16 January 2023
Comprehensive Summary of the Prohibition of Purchase of Residential Property by Non-Canadians Act
On January 1, 2023, the Prohibition on the Purchase of Residential Property by Non-Canadians Act (the “Act”) came into force. Under section 4(1) of the Act, non-Canadians will be prohibited from purchased any residential property in Canada.
Defining The Meaning Of “Residential Property”
The term “Residential Property” is defined section 2 of the Act as:
any real property or immovable, other than a prescribed real property or immovable, that is situated in Canada and that is:
(a) a detached house or similar building, containing not more than three dwelling units, together with that proportion of the appurtenances to the building and the land subjacent or immediately contiguous to the building that is reasonably necessary for its use and enjoyment as a place of residence for individuals;
(b) a part of a building that is a semi-detached house, rowhouse unit, residential condominium unit or other similar premises that is, or is intended to be, a separate parcel or other division of real property or immovable owned, or intended to be owned, apart from any other unit in the building, together with that proportion of any common areas and other appurtenances to the building and the land subjacent or immediately contiguous to the building that is attributable to the house, unit or premises and that is reasonably necessary for its use and enjoyment as a place of residence for individuals; or
(c) any prescribed real property or immovable.
Liability and Duration
Crucially, the Act does not invalidate the agreements which have been entered into by buyers and sellers before January 1, 2023. However, moving forward, every seller of residential property must be more vigilant when investigating to whom they are selling their property to. Individuals in contravention of the Act are liable of an offence and on summary conviction to a fine of not more than $10,000.00
The Act is intended to remain in effect for two years, and is the Federal Government’s attempt to combat the rise in vacant homes being owned by foreigners and real estate inflation.
Exemptions to the Prohibition of Purchase of Residential Property by Non-Canadians Act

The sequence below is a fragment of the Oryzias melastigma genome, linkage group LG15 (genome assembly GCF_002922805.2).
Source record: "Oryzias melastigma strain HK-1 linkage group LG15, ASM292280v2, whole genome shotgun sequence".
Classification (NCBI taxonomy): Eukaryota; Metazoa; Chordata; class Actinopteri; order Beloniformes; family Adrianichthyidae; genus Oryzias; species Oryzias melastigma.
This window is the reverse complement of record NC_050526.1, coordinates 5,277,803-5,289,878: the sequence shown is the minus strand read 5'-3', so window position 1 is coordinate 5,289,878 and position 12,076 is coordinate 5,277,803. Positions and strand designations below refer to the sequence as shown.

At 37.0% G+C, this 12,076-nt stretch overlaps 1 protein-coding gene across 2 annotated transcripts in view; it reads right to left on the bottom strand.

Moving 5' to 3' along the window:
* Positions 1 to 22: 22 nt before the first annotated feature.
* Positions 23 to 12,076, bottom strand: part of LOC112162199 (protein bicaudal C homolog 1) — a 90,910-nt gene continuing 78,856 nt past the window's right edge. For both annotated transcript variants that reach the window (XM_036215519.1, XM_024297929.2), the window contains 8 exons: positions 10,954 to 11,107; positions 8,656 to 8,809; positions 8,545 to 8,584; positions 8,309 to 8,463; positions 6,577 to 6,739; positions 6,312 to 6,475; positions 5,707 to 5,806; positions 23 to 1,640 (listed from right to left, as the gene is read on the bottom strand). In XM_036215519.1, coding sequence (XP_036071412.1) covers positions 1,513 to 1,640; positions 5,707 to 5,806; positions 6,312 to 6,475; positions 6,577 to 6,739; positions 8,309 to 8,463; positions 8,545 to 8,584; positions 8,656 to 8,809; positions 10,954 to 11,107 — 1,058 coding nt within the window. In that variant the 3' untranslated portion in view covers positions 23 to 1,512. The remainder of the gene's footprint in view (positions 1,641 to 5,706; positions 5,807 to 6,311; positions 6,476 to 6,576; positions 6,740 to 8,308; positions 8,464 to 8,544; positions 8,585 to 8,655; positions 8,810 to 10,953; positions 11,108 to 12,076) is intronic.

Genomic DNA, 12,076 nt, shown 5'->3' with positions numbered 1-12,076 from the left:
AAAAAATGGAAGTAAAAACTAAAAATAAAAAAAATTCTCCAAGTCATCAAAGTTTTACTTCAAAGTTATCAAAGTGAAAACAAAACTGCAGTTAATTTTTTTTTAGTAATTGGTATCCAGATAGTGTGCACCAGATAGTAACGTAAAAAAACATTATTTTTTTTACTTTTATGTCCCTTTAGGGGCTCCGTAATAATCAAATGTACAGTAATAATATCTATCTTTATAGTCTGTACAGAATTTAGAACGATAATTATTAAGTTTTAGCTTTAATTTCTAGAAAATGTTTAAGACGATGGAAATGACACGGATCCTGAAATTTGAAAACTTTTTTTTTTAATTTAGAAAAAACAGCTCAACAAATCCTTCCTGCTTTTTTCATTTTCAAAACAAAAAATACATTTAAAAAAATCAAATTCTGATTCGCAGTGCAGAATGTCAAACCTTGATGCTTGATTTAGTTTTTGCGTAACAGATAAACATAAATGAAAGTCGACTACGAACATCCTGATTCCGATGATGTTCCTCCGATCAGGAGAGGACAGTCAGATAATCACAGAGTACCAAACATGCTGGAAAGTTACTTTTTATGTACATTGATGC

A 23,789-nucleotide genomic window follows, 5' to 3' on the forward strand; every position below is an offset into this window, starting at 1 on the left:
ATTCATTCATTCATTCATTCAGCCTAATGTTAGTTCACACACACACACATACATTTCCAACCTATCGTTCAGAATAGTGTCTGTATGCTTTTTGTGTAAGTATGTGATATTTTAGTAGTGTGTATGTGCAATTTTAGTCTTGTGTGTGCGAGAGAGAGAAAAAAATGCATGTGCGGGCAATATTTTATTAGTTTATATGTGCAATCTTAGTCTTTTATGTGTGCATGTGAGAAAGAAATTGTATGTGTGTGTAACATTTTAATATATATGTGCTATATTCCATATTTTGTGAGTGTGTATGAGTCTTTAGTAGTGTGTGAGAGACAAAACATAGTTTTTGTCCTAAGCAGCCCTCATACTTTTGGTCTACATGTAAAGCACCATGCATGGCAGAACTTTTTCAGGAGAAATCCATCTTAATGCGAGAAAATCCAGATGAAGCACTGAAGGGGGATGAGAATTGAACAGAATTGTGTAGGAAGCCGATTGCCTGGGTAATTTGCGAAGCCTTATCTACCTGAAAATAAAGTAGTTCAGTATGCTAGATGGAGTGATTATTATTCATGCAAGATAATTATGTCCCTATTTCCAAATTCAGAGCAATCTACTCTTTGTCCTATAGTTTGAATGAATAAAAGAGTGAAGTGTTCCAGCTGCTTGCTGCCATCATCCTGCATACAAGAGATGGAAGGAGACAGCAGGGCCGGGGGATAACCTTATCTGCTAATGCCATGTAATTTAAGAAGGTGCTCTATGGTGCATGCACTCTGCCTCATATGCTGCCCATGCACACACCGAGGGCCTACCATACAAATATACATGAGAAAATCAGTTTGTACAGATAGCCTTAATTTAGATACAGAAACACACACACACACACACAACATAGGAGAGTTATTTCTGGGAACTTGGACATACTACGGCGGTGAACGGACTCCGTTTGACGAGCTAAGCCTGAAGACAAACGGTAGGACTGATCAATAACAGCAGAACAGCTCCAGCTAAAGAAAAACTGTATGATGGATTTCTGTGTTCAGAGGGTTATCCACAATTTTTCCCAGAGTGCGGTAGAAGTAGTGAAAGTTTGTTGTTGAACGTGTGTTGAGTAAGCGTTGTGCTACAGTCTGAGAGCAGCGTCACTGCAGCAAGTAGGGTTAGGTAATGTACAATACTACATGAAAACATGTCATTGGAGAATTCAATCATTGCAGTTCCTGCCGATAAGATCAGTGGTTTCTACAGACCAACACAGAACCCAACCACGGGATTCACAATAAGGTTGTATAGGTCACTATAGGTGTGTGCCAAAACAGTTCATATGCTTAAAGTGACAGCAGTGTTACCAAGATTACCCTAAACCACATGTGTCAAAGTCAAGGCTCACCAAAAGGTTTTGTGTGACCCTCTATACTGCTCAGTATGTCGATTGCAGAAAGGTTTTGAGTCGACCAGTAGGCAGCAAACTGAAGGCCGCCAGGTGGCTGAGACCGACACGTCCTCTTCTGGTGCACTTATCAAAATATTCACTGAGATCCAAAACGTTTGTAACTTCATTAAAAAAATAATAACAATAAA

Regulations accompanying the Act were published in the Canada Gazette on December 2, 2022 by the Minister of Finance (the “Regulations”), and clarify the exceptions to the Act. ‘Prescribed real property or immovable’ that would be exempt from the Act are properties located in areas of Canada that are not within a census agglomeration or census metropolitan area. In British Columbia, this means that foreigners would still be able to purchase vacation homes located in places such as Whistler or Sun Peaks. According to the Regulations, certain individuals holding prescribed classes of temporary resident status would also be exempt from the Act.
It will be interesting to see if the Act will face challenges from the Provinces based on federalism and division of power arguments.
Move Forward With Confidence In Your Real Estate Contracts
Sellers and developers should consider building in additional representations and warranties regarding the Canadian status of their buyers into their contracts of sale.
Watson Goepel’s Real Estate Law group has extensive experience with the leasing, financing, developing and conveyancing of real estate in British Columbia, with a highly skilled conveyancing department for both residential and commercial transactions. Our professionals have managed projects of all sizes for a variety of clients including individual owners, lenders, and developers, and can assist with all residential and commercial real estate transactions including strata property transactions.
Contact Watson Goepel’s experienced Real Estate Associate Henry Ka today to receive strategic and practical legal guidance.